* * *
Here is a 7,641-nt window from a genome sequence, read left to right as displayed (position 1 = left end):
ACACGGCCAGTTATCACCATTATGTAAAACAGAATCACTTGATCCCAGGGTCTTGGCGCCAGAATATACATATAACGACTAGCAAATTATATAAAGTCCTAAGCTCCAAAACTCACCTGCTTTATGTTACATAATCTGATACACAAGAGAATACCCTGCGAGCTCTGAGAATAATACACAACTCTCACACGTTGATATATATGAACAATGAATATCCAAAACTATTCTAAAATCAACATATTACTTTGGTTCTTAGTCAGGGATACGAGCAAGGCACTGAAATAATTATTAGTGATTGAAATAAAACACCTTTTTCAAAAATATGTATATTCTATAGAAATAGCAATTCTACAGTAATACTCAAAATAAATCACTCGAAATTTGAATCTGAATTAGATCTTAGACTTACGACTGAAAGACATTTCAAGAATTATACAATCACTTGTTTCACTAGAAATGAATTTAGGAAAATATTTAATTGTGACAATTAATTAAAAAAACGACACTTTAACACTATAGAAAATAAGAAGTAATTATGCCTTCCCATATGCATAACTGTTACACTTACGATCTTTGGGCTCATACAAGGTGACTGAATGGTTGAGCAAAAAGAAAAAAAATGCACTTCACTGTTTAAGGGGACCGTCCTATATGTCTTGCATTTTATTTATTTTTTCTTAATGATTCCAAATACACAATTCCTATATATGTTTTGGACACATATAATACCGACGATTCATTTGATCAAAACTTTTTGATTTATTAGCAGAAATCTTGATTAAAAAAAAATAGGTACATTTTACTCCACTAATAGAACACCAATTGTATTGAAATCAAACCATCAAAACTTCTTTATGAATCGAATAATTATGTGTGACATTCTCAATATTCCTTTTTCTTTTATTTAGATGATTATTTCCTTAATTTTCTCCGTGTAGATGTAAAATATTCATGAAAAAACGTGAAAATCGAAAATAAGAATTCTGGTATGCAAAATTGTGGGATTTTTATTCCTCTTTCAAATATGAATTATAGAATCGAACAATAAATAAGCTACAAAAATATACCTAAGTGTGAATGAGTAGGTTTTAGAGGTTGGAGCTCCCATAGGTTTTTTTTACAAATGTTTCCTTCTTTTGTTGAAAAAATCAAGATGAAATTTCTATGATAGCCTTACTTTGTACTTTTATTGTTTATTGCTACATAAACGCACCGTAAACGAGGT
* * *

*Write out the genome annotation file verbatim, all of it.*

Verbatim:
Here is a 7,641-nt window from a genome sequence, read left to right as displayed (position 1 = left end):
ACACGGCCAGTTATCACCATTATGTAAAACAGAATCACTTGATCCCAGGGTCTTGGCGCCAGAATATACATATAACGACTAGCAAATTATATAAAGTCCTAAGCTCCAAAACTCACCTGCTTTATGTTACATAATCTGATACACAAGAGAATACCCTGCGAGCTCTGAGAATAATACACAACTCTCACACGTTGATATATATGAACAATGAATATCCAAAACTATTCTAAAATCAACATATTACTTTGGTTCTTAGTCAGGGATACGAGCAAGGCACTGAAATAATTATTAGTGATTGAAATAAAACACCTTTTTCAAAAATATGTATATTCTATAGAAATAGCAATTCTACAGTAATACTCAAAATAAATCACTCGAAATTTGAATCTGAATTAGATCTTAGACTTACGACTGAAAGACATTTCAAGAATTATACAATCACTTGTTTCACTAGAAATGAATTTAGGAAAATATTTAATTGTGACAATTAATTAAAAAAACGACACTTTAACACTATAGAAAATAAGAAGTAATTATGCCTTCCCATATGCATAACTGTTACACTTACGATCTTTGGGCTCATACAAGGTGACTGAATGGTTGAGCAAAAAGAAAAAAAATGCACTTCACTGTTTAAGGGGACCGTCCTATATGTCTTGCATTTTATTTATTTTTTCTTAATGATTCCAAATACACAATTCCTATATATGTTTTGGACACATATAATACCGACGATTCATTTGATCAAAACTTTTTGATTTATTAGCAGAAATCTTGATTAAAAAAAAATAGGTACATTTTACTCCACTAATAGAACACCAATTGTATTGAAATCAAACCATCAAAACTTCTTTATGAATCGAATAATTATGTGTGACATTCTCAATATTCCTTTTTCTTTTATTTAGATGATTATTTCCTTAATTTTCTCCGTGTAGATGTAAAATATTCATGAAAAAACGTGAAAATCGAAAATAAGAATTCTGGTATGCAAAATTGTGGGATTTTTATTCCTCTTTCAAATATGAATTATAGAATCGAACAATAAATAAGCTACAAAAATATACCTAAGTGTGAATGAGTAGGTTTTAGAGGTTGGAGCTCCCATAGGTTTTTTTTACAAATGTTTCCTTCTTTTGTTGAAAAAATCAAGATGAAATTTCTATGATAGCCTTACTTTGTACTTTTATTGTTTATTGCTACATAAACGCACCGTAAACGAGGT